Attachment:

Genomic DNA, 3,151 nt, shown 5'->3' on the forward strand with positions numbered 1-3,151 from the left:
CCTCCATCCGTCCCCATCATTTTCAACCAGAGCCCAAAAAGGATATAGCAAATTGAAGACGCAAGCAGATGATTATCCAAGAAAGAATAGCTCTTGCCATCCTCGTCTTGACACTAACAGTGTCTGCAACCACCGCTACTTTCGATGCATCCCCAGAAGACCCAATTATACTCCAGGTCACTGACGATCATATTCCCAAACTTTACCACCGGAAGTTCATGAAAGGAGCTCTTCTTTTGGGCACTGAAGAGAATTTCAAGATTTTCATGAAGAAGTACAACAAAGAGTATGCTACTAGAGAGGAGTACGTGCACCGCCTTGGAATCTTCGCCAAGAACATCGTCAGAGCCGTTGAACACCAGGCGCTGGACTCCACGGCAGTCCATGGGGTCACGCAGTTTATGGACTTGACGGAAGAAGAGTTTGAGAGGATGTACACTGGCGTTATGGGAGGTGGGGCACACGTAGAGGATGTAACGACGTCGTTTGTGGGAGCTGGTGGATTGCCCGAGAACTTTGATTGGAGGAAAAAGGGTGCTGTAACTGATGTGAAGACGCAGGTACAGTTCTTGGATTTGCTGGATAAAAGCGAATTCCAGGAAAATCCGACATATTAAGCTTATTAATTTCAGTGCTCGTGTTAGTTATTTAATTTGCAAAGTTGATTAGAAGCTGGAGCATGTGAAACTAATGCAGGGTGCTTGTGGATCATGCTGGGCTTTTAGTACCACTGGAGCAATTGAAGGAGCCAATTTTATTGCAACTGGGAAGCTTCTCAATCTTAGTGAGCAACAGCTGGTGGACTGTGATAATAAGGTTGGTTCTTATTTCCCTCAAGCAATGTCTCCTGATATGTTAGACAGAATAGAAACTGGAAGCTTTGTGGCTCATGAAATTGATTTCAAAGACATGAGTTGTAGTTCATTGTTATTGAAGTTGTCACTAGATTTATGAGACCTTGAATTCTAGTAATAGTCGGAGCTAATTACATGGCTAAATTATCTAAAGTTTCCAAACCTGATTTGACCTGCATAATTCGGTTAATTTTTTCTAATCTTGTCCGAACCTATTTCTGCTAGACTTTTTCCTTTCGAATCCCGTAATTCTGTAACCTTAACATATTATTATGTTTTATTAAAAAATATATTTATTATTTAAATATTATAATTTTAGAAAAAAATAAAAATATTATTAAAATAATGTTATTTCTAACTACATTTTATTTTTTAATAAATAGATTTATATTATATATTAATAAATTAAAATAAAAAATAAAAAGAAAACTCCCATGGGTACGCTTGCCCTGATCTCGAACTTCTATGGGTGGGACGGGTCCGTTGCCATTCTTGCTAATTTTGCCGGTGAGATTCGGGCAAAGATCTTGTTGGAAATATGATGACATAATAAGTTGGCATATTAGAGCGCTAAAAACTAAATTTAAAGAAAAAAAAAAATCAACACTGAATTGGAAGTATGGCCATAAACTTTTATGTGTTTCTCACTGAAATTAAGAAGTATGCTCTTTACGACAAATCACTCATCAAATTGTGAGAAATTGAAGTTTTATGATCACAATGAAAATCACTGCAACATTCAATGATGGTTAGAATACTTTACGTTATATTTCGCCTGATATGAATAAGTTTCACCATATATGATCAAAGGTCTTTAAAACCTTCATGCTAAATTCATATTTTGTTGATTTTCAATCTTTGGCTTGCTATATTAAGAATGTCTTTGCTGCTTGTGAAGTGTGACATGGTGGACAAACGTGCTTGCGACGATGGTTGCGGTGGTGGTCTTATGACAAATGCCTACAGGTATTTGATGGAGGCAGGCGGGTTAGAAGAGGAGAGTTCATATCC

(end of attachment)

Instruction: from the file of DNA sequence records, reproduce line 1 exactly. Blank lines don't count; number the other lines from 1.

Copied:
Genomic DNA, 3,151 nt, shown 5'->3' on the forward strand with positions numbered 1-3,151 from the left: